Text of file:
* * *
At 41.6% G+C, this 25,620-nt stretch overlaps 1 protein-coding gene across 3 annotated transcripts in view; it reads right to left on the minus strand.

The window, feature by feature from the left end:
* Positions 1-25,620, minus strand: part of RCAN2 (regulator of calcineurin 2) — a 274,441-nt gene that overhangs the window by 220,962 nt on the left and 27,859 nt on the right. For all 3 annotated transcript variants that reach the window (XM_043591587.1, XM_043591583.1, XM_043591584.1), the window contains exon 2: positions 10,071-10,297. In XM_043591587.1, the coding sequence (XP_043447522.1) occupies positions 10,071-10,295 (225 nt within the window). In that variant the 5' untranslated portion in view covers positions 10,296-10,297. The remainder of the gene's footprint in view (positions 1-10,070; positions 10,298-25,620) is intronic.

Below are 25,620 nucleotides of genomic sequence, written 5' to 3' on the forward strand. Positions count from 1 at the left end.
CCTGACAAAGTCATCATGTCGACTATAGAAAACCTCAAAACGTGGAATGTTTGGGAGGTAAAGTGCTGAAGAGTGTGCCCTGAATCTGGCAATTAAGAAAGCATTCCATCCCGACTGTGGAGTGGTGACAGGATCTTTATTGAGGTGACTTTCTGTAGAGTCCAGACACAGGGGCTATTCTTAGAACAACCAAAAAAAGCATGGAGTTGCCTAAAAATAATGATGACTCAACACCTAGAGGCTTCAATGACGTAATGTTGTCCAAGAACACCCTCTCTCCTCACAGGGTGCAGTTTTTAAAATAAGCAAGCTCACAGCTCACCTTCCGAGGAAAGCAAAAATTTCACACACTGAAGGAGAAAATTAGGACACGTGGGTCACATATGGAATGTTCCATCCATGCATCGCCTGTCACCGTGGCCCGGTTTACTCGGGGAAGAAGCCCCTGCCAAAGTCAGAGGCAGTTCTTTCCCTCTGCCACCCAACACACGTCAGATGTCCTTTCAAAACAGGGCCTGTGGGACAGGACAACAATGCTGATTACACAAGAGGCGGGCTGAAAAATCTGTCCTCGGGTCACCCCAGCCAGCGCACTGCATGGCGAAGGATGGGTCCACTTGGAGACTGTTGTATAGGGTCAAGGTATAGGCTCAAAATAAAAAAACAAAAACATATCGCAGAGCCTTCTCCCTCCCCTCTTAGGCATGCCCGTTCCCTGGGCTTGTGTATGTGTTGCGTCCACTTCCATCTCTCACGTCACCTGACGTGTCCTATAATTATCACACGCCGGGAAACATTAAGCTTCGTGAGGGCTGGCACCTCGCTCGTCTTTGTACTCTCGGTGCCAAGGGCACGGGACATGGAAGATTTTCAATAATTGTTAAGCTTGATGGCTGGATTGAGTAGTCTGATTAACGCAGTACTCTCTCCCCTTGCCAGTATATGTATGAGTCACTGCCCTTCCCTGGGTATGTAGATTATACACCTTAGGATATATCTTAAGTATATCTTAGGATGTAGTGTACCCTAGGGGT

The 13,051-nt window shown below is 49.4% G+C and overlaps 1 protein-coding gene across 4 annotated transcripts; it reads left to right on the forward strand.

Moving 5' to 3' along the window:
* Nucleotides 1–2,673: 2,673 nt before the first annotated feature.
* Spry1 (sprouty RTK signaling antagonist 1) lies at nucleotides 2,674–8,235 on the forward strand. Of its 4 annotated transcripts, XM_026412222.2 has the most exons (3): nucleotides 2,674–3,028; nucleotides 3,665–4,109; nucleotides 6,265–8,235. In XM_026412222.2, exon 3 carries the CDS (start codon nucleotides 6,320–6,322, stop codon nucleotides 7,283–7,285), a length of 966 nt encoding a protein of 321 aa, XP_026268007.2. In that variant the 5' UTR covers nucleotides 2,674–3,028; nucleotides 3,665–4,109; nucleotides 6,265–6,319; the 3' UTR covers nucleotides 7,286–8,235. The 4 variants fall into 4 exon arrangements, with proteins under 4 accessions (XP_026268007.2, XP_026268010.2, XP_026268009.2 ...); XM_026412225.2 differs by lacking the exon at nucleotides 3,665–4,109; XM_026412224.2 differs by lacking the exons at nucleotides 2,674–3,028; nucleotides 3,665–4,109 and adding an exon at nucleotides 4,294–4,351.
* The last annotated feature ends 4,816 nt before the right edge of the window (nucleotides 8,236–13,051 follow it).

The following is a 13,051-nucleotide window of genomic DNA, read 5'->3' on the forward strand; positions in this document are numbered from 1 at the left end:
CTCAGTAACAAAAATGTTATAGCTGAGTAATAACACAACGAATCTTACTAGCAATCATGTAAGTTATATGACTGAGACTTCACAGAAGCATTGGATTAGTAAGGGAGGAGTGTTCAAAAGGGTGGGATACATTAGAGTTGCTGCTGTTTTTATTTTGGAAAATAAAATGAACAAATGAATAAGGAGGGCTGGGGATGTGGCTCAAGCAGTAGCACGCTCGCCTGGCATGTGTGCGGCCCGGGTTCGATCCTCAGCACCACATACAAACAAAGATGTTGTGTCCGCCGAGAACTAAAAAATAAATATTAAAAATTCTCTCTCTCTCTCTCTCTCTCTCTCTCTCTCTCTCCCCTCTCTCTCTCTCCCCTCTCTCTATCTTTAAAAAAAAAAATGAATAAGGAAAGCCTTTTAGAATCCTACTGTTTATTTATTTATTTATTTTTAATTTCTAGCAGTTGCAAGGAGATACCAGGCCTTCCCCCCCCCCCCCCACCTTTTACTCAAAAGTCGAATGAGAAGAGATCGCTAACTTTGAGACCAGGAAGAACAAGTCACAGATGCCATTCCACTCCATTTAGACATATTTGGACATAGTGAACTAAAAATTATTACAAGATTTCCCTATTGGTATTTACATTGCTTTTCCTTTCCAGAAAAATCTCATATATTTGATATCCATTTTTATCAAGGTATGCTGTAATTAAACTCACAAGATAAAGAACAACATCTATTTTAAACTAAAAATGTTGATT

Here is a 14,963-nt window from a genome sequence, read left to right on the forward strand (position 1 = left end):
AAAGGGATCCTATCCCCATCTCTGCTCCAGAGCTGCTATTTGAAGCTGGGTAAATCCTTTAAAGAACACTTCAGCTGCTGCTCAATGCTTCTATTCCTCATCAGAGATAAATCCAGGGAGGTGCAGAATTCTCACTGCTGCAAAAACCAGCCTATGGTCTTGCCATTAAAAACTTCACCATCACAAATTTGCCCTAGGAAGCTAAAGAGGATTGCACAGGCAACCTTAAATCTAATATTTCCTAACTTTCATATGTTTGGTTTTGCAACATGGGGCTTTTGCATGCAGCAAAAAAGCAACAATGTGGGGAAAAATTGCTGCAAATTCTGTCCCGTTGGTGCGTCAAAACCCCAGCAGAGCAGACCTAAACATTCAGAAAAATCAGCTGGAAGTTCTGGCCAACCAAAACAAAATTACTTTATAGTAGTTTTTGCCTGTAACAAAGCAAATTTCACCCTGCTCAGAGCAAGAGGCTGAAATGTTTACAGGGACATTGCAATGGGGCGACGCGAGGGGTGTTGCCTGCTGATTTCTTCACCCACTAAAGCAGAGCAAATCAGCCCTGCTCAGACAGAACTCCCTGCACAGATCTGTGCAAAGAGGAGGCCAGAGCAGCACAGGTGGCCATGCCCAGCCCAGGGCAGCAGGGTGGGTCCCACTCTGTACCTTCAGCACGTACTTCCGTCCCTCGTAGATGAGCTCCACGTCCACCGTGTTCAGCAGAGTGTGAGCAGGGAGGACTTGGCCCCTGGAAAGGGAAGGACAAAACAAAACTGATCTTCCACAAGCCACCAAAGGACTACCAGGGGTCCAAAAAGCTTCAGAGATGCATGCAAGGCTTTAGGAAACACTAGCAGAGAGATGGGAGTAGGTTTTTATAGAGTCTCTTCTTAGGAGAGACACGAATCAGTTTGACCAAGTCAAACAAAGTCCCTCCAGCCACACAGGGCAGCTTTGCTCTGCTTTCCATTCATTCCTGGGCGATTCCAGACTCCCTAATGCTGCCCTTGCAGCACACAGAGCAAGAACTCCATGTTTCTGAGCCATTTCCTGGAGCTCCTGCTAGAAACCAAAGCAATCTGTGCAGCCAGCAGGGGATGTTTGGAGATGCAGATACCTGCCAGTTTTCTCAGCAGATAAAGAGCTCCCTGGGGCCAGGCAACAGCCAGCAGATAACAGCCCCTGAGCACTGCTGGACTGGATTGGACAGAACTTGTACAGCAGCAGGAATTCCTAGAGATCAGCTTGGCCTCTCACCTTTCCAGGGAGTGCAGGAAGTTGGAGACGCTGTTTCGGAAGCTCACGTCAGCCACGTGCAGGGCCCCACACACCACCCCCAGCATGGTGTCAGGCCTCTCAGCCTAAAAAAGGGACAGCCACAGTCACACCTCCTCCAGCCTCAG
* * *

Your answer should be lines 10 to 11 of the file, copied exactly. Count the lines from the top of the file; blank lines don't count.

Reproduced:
* The last annotated feature ends 4,816 nt before the right edge of the window (nucleotides 8,236–13,051 follow it).

The following is a 13,051-nucleotide window of genomic DNA, read 5'->3' on the forward strand; positions in this document are numbered from 1 at the left end: